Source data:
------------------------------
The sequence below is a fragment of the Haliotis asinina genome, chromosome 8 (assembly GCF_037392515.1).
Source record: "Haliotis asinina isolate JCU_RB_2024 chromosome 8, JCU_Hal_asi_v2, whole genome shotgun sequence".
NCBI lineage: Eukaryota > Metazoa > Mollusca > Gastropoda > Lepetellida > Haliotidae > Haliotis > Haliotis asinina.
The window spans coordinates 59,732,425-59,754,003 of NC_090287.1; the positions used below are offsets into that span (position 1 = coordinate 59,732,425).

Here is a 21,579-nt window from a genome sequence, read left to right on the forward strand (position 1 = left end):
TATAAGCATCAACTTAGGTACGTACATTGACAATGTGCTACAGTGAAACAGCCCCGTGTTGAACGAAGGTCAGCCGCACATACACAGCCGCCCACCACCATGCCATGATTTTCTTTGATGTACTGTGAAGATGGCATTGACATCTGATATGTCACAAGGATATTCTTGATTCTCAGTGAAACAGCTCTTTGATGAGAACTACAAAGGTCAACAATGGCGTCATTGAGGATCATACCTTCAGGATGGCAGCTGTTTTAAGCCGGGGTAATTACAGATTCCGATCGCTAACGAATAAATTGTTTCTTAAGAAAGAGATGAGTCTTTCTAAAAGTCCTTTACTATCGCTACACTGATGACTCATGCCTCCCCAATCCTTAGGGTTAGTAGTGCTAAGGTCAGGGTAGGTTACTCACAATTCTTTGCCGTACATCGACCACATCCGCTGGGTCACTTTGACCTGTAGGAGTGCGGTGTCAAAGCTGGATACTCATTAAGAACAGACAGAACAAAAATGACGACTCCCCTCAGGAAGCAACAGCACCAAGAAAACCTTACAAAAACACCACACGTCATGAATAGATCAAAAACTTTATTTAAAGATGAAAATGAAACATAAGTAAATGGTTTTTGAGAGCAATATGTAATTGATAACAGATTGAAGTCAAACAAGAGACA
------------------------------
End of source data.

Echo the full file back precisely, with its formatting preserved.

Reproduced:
The sequence below is a fragment of the Haliotis asinina genome, chromosome 8 (assembly GCF_037392515.1).
Source record: "Haliotis asinina isolate JCU_RB_2024 chromosome 8, JCU_Hal_asi_v2, whole genome shotgun sequence".
NCBI lineage: Eukaryota > Metazoa > Mollusca > Gastropoda > Lepetellida > Haliotidae > Haliotis > Haliotis asinina.
The window spans coordinates 59,732,425-59,754,003 of NC_090287.1; the positions used below are offsets into that span (position 1 = coordinate 59,732,425).

Here is a 21,579-nt window from a genome sequence, read left to right on the forward strand (position 1 = left end):
TATAAGCATCAACTTAGGTACGTACATTGACAATGTGCTACAGTGAAACAGCCCCGTGTTGAACGAAGGTCAGCCGCACATACACAGCCGCCCACCACCATGCCATGATTTTCTTTGATGTACTGTGAAGATGGCATTGACATCTGATATGTCACAAGGATATTCTTGATTCTCAGTGAAACAGCTCTTTGATGAGAACTACAAAGGTCAACAATGGCGTCATTGAGGATCATACCTTCAGGATGGCAGCTGTTTTAAGCCGGGGTAATTACAGATTCCGATCGCTAACGAATAAATTGTTTCTTAAGAAAGAGATGAGTCTTTCTAAAAGTCCTTTACTATCGCTACACTGATGACTCATGCCTCCCCAATCCTTAGGGTTAGTAGTGCTAAGGTCAGGGTAGGTTACTCACAATTCTTTGCCGTACATCGACCACATCCGCTGGGTCACTTTGACCTGTAGGAGTGCGGTGTCAAAGCTGGATACTCATTAAGAACAGACAGAACAAAAATGACGACTCCCCTCAGGAAGCAACAGCACCAAGAAAACCTTACAAAAACACCACACGTCATGAATAGATCAAAAACTTTATTTAAAGATGAAAATGAAACATAAGTAAATGGTTTTTGAGAGCAATATGTAATTGATAACAGATTGAAGTCAAACAAGAGACA